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Rachel
Jun 20, 2017 rated it liked it
this is a potato chip book, meaning i stayed up all night reading it from beginning to end and then i felt like i kind of ate a bunch of potato chips and they were salty and pretty good and i had a headache and felt stupid

so anyway i think what i'm trying to say is that i liked it and i'm never gonna read it again
Alaina
I feel like maybe 2 stars might be a little generous.. but I'm kind of exhausted and I feel bad that I'm so behind on reviews :(

Pretty sure every character within Modern Lovers was annoying. For example, their "problems" weren't even problems. Everything was way too perfect in this book.. like all tied up in a neat little bow. Then after getting annoyed in the beginning of this book.. it's like I couldn't look away from the trainwreck that was happening. BECAUSE THINGS JUST KEPT HAPPENING OVER A
...more
Nora Grenfell
Feb 11, 2016 rated it really liked it
This book is so fun to read, I may need to adjust my rating. Set during a summer in New York City, this book is the perfect companion for subway rides, afternoons at home and vacation travel.

Whereas 'The Vacationers' tracked the emotional journey of multigenerational New Yorkers out of the city, 'Modern Lovers' is an urban tale that stays firmly within Brooklyn's geographical boundaries. The characters are all enchanting and fun to be around, none of them so perfect as to be unbelievable nor so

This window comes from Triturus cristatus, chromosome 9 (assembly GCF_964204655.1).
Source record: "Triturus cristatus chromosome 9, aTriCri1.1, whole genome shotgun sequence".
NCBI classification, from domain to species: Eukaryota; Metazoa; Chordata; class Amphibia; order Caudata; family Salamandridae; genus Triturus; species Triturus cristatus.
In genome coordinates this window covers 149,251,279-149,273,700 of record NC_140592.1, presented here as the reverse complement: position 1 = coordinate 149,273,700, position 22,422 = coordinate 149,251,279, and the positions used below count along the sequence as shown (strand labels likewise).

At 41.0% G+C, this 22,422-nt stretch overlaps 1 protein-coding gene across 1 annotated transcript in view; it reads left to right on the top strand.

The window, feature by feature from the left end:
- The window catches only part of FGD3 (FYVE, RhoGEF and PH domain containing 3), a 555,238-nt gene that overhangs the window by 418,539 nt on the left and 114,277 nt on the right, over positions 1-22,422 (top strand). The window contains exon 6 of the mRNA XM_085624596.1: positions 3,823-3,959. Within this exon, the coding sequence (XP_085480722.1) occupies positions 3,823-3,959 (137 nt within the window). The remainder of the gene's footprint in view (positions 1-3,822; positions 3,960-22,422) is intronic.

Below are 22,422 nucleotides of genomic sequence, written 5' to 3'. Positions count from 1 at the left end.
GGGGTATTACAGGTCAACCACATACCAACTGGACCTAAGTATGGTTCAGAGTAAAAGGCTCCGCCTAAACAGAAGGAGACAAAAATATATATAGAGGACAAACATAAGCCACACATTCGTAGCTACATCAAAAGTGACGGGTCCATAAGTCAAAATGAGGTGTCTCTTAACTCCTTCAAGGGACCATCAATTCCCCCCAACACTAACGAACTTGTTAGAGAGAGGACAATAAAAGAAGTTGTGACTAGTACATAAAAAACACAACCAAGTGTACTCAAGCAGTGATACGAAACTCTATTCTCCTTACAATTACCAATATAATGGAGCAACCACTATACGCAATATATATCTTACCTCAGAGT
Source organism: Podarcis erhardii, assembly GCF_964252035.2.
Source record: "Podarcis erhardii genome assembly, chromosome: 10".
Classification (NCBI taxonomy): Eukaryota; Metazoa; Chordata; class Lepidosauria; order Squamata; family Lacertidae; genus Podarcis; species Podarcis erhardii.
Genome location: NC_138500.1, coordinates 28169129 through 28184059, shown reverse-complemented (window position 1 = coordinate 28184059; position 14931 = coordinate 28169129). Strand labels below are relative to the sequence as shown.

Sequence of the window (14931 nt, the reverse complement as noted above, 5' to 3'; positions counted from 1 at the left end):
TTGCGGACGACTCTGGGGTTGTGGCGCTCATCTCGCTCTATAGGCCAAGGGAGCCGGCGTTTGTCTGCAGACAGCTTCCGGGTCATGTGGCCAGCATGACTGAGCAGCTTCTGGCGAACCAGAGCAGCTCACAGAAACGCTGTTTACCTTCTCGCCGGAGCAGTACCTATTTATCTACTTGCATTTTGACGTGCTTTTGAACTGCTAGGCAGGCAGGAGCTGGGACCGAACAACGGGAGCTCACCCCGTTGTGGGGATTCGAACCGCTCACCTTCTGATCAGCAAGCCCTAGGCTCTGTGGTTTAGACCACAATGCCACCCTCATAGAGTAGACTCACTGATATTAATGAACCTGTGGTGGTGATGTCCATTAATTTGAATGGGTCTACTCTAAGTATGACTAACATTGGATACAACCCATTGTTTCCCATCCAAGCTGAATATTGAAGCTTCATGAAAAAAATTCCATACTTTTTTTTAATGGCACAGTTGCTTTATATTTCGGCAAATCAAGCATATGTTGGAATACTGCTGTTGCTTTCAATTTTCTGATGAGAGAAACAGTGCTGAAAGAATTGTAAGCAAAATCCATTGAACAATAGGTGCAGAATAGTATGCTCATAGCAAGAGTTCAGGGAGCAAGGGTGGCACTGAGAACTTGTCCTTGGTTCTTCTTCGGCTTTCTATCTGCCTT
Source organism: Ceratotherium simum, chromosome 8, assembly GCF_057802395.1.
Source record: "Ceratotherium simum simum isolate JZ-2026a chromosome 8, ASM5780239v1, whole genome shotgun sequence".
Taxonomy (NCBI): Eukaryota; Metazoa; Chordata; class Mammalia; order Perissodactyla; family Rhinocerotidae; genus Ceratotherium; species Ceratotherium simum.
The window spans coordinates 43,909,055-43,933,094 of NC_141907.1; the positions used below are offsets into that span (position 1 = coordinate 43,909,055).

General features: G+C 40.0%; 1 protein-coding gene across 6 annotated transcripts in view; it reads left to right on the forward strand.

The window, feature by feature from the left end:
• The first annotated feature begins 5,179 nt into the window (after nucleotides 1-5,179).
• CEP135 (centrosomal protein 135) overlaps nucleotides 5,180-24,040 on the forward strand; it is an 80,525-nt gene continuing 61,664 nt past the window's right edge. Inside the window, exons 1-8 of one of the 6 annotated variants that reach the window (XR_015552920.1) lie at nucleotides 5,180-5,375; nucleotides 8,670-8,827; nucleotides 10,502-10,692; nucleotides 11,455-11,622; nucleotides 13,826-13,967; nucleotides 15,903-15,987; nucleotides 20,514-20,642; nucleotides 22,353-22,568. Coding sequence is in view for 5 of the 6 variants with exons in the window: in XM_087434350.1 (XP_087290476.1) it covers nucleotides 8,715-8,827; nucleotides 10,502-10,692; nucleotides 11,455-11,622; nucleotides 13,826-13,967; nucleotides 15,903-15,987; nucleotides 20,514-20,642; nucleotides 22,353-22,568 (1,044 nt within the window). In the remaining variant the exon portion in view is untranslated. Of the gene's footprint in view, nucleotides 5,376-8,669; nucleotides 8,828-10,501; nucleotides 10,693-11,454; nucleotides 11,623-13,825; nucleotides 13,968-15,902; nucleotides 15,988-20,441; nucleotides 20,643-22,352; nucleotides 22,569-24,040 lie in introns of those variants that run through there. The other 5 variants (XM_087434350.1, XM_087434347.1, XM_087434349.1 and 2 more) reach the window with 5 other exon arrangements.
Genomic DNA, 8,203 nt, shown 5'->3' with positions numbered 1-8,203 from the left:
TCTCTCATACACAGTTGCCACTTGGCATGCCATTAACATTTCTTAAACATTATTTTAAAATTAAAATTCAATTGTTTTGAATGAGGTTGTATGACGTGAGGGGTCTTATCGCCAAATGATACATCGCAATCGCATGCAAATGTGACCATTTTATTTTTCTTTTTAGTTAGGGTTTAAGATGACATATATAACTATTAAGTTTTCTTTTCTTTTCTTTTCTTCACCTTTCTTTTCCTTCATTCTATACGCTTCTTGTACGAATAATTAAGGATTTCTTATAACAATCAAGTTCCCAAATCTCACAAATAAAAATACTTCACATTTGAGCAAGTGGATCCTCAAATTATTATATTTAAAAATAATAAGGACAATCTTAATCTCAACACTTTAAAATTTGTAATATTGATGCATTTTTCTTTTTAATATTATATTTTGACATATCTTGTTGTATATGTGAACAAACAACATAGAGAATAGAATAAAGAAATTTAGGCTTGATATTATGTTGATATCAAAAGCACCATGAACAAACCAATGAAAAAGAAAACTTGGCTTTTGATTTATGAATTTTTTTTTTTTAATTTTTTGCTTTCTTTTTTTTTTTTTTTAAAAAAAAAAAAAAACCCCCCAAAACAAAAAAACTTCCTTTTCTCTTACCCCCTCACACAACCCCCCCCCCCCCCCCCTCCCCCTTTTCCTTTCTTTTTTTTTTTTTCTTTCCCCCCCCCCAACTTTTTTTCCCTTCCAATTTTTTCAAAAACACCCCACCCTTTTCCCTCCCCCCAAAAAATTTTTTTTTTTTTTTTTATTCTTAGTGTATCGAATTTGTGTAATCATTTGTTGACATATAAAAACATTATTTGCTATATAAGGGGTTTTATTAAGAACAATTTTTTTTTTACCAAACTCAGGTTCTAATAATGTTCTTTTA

...more
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Play Book Tag: Modern Lovers by Emma Straub -- 4 stars 2 22 Sep 03, 2016 07:00AM  

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Emma Straub is the New York Times‒bestselling author of The Vacationers, Laura Lamont's Life in Pictures, and the short story collection Other People We Married. Her fiction and nonfiction have been published in The New York Times, The Wall Street Journal, Vogue, Elle, and Condé Nast Traveler, and she is a contributing writer for Rookie. Straub's work has been published in fifteen countries.
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“Choices were easy to make until you realized how long life could be.” 8 likes
“Elizabeth ran her finger along the windowsill, gathering dust. The view was almost exactly the same as from her own bedroom, only a few degrees shifted. She could still see the Rosens' place, with its red door and folding shutters, and the Martinez house, with its porch swing and the dog bowl. She'd heard once that what made you a real New Yorker was when you could remember back three laters -- the place on the corner that had been a bakery and then a barbershop before it was a cell-phone store, or the restaurant that had been Italian, then Mexican, then Cuban. The city was a palimpsest, a Mod Podged pileup or old signage and other people's failures. Newcomers saw only what was in front of them, but people who had been there long enough were always looking at two or three other places simultaneously. The IRT, Canal Jeans, the Limelight. So much of the city she'd fallen in love with was gone, but then again, that's how it worked. It was your job to remember. At least the bridges were still there. Some things were too heavy to take down.” 5 likes